afford us a safe opportunity for reducing at least Sir, I talk not of imaginary things. I talk of a part of our regular forces, we never can ex. what has happened to an English House of Com- pect to see any reduction. This nation, already mons, and from an English army; and not only overburdened with debts and taxes, must be load. from an English army, but an army that was ed with the heavy charge of perpetually support. raised by that very House of Commons, an army ing a numerous standing army; and remain forthat was paid by them, and an army that was ever exposed to the danger of having its liberties commanded by generals appointed by them. and privileges trampled upon by any future king Therefore do not let us vainly imagine that an or ministry, who shall take in their head to do army raised and maintained by authority of Parso, and shall take a proper care to model the liament will always be submissive to them. If army for that purpose. an army be so numerous as to have it in their power to overawe the Parliament, they will be submissive as long as the Parliament does noth 1 The bill for continuing the army on the same ing to disoblige their favorite general; but when footing was passed by a large n ajority


l'AILIP DORMER STANHOPE, fourth Earl of Chesterfield, was torn in 1694. He was equally distinguished for his love of polite literature, the grace of his manners, the pungency of his wit, and the elegance of his literary productions. In latei times he has been most known by his Letters to his Son. These, though admirable codels of the epistolary style, are disfigured by a profligacy of sentiment which has cast a just odium on his character; while the stress they lay upon mere accomplishments has created a very natural suspicion, among those who have seen him only in that correspondence, as to the strength and soundness of his judgment. He was unquestionably, however, a man of great acuteness and force of intellect. As an oratoi, Horace Walpole gave him the preference over all the speakers of his day. This may have arisen, in part, from the peculiar dexterity with which he could play with a subject that he did not choose to discuss—a kind of talent which Walpole would be very apt to appreciate. It often happens that weak and foolish measures can be exposed more effectually by wit than by reasoning. In this kind of attack Lord Chesterfield had uncommon power. His fancy supplied him with a wide range of materials, which he brought forward with great ingenuity, presenting a succession of unexpected combinations, that flashed upon the mind with all the liveliness and force of the keenest wit or the most poignant satire. The speech which follows is a specimen of his talent for this kind of speaking. “It will be read with avidity by those who relish the sprightly sallies of genius, or who are emulous of a style of eloquence which, though it may not always convince, will never fail to delight."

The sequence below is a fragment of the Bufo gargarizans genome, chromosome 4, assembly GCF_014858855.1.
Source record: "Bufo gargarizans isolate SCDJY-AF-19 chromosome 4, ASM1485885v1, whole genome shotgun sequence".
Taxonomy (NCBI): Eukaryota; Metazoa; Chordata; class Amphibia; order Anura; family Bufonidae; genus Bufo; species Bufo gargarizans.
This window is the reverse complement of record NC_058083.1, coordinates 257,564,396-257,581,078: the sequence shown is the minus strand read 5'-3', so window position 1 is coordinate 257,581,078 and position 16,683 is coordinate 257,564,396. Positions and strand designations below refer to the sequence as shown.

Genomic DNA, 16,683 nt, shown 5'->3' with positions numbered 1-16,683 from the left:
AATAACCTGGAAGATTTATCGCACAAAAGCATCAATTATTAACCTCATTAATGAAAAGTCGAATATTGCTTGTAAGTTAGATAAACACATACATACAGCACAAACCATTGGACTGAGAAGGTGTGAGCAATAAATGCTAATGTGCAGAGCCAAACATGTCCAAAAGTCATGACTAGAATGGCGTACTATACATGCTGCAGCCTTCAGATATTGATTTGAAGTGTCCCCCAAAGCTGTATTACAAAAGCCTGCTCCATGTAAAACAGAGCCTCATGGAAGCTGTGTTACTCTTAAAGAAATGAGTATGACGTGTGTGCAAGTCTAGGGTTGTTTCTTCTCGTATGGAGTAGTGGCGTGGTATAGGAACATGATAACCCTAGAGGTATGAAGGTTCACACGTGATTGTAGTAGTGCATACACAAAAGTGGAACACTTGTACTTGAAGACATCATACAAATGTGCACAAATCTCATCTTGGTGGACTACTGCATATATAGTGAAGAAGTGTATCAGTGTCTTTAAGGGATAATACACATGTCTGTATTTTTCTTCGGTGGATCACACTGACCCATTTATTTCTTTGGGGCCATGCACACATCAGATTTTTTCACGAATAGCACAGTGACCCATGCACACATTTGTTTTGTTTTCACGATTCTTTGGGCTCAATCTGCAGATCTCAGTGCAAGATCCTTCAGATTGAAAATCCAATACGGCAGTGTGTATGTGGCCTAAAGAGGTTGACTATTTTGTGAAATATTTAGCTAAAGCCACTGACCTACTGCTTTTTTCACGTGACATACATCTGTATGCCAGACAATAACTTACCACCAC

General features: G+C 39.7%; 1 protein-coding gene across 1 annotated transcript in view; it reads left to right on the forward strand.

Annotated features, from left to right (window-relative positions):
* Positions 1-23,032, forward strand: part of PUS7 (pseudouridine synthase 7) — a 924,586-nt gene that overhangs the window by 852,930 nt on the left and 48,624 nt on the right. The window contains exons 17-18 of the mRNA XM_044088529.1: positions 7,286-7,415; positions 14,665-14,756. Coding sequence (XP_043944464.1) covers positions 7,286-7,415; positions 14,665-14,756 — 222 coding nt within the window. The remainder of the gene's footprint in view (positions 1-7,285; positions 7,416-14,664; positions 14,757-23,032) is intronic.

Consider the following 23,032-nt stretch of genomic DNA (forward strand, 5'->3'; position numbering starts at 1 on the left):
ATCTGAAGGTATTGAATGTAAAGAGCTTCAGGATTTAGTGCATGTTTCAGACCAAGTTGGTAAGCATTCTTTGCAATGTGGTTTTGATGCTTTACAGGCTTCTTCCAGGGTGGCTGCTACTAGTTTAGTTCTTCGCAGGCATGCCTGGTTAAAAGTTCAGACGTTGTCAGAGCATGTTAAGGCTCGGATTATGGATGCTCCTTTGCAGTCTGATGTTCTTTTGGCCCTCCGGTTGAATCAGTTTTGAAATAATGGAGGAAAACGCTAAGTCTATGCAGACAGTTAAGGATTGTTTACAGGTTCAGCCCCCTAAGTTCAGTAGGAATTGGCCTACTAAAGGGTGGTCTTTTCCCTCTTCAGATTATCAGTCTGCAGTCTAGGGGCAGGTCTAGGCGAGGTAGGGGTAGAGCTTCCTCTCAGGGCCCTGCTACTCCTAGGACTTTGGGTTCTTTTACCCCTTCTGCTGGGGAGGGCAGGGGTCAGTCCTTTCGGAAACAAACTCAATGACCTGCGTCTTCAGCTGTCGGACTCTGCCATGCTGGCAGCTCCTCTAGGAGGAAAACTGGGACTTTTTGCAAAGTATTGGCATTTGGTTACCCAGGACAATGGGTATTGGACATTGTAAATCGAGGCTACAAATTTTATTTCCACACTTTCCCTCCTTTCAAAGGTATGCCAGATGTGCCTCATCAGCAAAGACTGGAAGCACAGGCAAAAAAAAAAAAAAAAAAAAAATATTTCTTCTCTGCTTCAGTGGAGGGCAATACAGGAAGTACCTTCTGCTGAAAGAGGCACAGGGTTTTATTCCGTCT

The speech relates to a bill for granting licenses to gin-shops, by which the min istry hoped to realize a very large annual income. This income they proposed to employ in carrying on the German war of George II., which arose out of his exclu. sive care for his Electorate of Hanover, and was generally odious throughout Great Britain. Lord Chesterfield made two speeches on this subject, which are here given together, with the omission of a few unimportant paragraphs. It has been hastily inferred, from a conversation reported by Boswell, that these speeches, as here given, were written by Johnson. Subsequent inquiry, however, seems to prove that this was not the fact; but, on the contrary, that Lord Chesterfield prepared them for publication himself.